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“Seeing is knowing, though merely seeing is not enough. When you understand what you see, seeing becomes believing.”
~Pak Chung Wong, PNNL Scientist
The U.S. government is developing a massive computer system that can collect huge amounts of data and, by linking far-flung information from blogs and e-mail to government records and intelligence reports, search for patterns of terrorist activity.
The system — parts of which are operational, parts of which are still under development — is already credited with helping to foil some plots. It is the federal government's latest attempt to use broad data-collection and powerful analysis in the fight against terrorism. But by delving deeply into the digital minutiae of American life, the program is also raising concerns that the government is intruding too deeply into citizens' privacy
Yet the scope of ADVISE — its stage of development, cost, and most other details — is so obscure that critics say it poses a major privacy challenge.
"We just don't know enough about this technology, how it works, or what it is used for," says Marcia Hofmann of the Electronic Privacy Information Center in Washington. "It matters to a lot of people that these programs and software exist. We don't really know to what extent the government is mining personal data."
Even congressmen with direct oversight of DHS, who favor data mining, say they don't know enough about the program.
"I am not fully briefed on ADVISE," wrote Rep. Curt Weldon (R) of Pennsylvania, vice chairman of the House Homeland Security Committee, in an e-mail. "I'll get briefed this week."
The DARPA (changed from total) Information Awareness Office (IAO) will imagine, develop, apply, integrate, demonstrate and transition information technologies, components and prototype, closed-loop, information systems that will counter asymmetric threats by achieving total information awareness useful for preemption; national security warning; and national security decision making.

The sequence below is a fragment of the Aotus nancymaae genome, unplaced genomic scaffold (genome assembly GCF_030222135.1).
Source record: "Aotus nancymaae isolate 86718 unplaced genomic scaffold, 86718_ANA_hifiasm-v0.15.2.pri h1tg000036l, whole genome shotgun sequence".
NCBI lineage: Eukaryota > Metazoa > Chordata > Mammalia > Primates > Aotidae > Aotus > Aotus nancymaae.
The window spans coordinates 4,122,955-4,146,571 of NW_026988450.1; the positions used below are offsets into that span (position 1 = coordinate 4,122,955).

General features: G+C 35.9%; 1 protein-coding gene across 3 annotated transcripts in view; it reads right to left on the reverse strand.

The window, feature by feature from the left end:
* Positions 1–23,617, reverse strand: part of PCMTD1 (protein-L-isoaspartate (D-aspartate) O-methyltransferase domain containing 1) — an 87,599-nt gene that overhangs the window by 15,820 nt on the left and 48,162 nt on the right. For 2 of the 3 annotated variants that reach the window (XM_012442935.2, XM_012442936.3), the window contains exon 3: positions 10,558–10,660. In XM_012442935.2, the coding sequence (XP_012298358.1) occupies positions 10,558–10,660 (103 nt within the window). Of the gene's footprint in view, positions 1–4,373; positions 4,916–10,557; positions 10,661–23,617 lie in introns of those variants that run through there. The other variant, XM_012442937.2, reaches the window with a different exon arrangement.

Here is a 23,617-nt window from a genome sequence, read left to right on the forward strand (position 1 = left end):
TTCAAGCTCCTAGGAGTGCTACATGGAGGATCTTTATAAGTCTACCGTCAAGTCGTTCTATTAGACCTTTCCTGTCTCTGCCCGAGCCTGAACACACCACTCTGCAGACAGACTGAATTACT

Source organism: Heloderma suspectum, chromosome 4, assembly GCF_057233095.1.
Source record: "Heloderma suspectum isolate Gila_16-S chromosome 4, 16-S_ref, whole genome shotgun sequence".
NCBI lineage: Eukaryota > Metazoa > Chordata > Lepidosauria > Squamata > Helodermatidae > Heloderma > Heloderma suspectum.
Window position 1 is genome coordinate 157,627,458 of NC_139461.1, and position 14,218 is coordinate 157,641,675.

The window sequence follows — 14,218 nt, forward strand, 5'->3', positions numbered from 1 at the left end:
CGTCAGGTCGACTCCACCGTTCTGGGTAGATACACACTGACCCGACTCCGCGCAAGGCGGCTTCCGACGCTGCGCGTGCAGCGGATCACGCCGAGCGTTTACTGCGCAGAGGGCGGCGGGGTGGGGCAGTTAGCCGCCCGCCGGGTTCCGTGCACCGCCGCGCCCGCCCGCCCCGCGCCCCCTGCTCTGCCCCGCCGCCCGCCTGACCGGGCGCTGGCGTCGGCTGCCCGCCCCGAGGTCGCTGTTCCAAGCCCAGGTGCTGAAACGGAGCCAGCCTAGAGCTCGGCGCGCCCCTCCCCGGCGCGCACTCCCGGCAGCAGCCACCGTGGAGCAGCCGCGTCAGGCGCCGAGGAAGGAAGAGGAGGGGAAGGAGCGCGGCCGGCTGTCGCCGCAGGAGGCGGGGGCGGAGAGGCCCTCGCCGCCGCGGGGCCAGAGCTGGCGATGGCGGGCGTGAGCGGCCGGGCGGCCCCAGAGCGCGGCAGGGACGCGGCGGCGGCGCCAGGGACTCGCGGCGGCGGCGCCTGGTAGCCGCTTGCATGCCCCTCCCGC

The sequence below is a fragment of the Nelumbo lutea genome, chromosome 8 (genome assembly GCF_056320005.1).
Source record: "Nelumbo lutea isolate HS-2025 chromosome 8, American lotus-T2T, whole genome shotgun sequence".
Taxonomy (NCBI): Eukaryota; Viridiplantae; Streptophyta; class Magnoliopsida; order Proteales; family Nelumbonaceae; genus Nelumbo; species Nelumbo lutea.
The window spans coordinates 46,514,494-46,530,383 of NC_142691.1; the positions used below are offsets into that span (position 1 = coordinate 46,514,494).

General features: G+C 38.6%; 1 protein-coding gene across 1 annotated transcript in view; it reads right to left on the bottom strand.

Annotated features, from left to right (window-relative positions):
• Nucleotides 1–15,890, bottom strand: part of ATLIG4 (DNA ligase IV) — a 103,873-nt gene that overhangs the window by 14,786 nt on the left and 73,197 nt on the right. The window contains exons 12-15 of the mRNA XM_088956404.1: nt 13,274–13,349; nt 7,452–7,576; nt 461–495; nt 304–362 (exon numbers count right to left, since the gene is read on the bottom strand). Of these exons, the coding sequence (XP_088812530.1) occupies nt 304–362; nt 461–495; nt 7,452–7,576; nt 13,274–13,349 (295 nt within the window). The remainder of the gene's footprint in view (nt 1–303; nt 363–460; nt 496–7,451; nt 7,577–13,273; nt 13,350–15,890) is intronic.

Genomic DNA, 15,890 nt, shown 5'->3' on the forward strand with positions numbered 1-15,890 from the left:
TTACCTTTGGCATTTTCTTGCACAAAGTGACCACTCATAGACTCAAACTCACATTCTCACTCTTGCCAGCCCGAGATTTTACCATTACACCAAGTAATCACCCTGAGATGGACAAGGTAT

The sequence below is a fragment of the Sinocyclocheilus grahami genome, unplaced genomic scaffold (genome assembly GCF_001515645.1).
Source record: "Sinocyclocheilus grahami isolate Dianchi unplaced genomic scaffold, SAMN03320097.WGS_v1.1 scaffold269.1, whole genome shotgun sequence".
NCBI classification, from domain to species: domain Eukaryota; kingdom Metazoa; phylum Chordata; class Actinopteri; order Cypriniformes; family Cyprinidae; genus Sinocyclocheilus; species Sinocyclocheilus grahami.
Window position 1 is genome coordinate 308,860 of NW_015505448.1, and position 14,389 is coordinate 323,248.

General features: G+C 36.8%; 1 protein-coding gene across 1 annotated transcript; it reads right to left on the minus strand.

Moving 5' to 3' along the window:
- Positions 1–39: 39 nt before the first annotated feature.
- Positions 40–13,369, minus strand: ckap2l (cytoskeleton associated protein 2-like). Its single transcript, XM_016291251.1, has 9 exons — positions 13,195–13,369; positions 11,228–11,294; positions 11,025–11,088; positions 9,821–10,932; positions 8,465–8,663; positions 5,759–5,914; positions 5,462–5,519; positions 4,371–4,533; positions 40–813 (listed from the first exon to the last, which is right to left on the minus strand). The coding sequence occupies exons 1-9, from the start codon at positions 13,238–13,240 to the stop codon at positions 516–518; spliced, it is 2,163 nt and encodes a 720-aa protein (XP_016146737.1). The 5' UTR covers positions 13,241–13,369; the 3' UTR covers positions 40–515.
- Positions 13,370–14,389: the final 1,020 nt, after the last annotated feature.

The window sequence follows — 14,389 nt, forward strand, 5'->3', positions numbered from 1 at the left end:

NVAC fulfills a fundamental need to provide leadership, coordination, and advanced analytical tools to make progress in effectively understanding and addressing the threat environment in the United States.
The unique partnerships created under NVAC between national laboratories, university research centers, scholars, and other government agencies represents an on-going commitment to collaboration in the discipline of visual analytics.
NVAC provides stewardship for the Research and Development Agenda, ensuring that a continual stream of advanced analytical tools for information discovery are developed and implemented for stakeholders.
The controversial Identity Cards Bill [official PDF text] narrowly passed its critical second reading in the British House of Commons Monday evening despite efforts by opposition parties and rebellious backbenchers from British Prime Minister Tony Blair's [official profile] own Labour Party to stop it. In two years, anyone applying for travel or immigration documents in the United Kingdom will be required to register for a national identification card [JURIST archive]. The cards will include biometric information that will also be kept in a central government database with the goal of combating terrorism and illegal immigration.